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Governor won’t limit emergency powers

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Hawaii Governor David Ige won’t limit his emergency powers.

Views expressed in this Hawaii State News summary are those of the reporters and correspondents.

Accessed on 23 November 2021, 2029 UTC.

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Today's Hawaii News - Hawaii Business Magazine
11.23.21
TOP STORIES
Gov. David Ige pushes back against efforts to limit his emergency powers
Lawmakers are proposing a bill that would limit the governor’s emergency powers, citing that it’s gone on too long. But Gov. David Ige argues that Hawai‘i is doing better than most states because of the restrictions he’s kept in place. The latest pandemic emergency proclamation expires Nov. 30 — 20 months after the governor’s first one. Hawaii News Now.

Rescued monk seal dies after 5-week battle with parasitic disease spread in cat feces
Kolohe the monk seal’s life ended last week after battling a parasitic disease common among seals. Toxoplasmosis is a parasite carried by cats that impacts vital organs. Experts say it usually kills seals rather quickly, and Kolohe was only the second seal who lived long enough to start treatment. Hawaii News Now. KITV4. Star-Advertiser.

Period poverty in Hawaiʻi: some students use newspapers and plants in place of period products
The Hawaiʻi State Commission on the Status of Women and the nonprofit organization Maʻi Movement Hawaiʻi surveyed nearly 400 individuals, and nearly one-third of respondents said they or someone in their household experienced difficulty obtaining period products — such as a pad or tampon. Hawaii Public Radio.

Ige urges parents to vaccinate keiki

Gov. David Ige said Monday about 14% of children ages 5 to 11 statewide have received at least one shot of vaccine to inoculate them against the novel coronavirus. ​The governor added that despite the fears some children — and adults — have of hypodermic needles, he’d like to “assure the parents that it’s very safe and effective.” Tribune-Herald.

Photo: Aaron Yoshino
HAWAII BUSINESS MAGAZINE
Hawai‘i Pacific Health’s Ray Vara is 2021 CEO of the Year
He has led the nonprofit’s growth and improved health care for more than a decade while also focusing on the broad factors that impact the health of Hawai‘i’s people. It was January 2021 and nearly 140 Hawaiʻi Pacific Health employees were stationed at Honolulu’s Pier 2… read more.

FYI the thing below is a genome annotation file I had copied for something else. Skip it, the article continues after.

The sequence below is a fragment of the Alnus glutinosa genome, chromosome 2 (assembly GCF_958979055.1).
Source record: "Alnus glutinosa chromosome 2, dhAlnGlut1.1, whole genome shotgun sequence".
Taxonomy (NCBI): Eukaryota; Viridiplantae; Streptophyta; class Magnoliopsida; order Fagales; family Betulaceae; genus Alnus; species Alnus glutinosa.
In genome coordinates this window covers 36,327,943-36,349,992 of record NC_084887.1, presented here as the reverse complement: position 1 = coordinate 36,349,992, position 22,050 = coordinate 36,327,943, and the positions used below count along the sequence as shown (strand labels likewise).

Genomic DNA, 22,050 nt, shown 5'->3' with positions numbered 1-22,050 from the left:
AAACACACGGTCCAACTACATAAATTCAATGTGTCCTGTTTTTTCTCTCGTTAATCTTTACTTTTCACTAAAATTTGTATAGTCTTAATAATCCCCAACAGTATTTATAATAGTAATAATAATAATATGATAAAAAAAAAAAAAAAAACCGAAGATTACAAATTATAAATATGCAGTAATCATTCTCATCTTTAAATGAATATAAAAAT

OʻAHU
Key areas of Hawai‘i Kai would be drawn out of district under new election maps plan
Community leaders are upset the area’s only high school and more could be put in another district. The commission plan mixes East and Windward O‘ahu while spitting up Hawai‘i Kai so residents are proposing an alternative map called the Hicks plan which keeps Hawai‘i Kai all in one district. Hawaii News Now.

HART Board approves $645M budget for fiscal year 2023
The budget calls for about $645 million in spending, plus a new appropriation request of nearly $1.7 billion for construction of the line through the so-called City Center from Middle Street to Ala Moana Center. Hawaii Public Radio.

Club owners allege anti-LGBTQ+ bias
The owners of a nightclub and a guide to the islands catering to the LGBTQ+ community filed a federal lawsuit alleging anti-gay discrimination by investigators with the Honolulu Liquor Commission and the Department of Commerce and Consumer Affairs’ Regulated Industries Complaints Office. Star-Advertiser. Hawaii Public Radio. Hawaii News Now.

Odor from Red Hill fuel release sparks 911 calls
The smell of fuel around the neighborhoods of Foster Village and ‘Aliamanu on Saturday night, near the site of a fuel spill from the Navy’s Red Hill fuel facility, was strong enough that several residents called 911 and multiple units from the Honolulu Fire Department and Federal Fire Department responded. Star-Advertiser.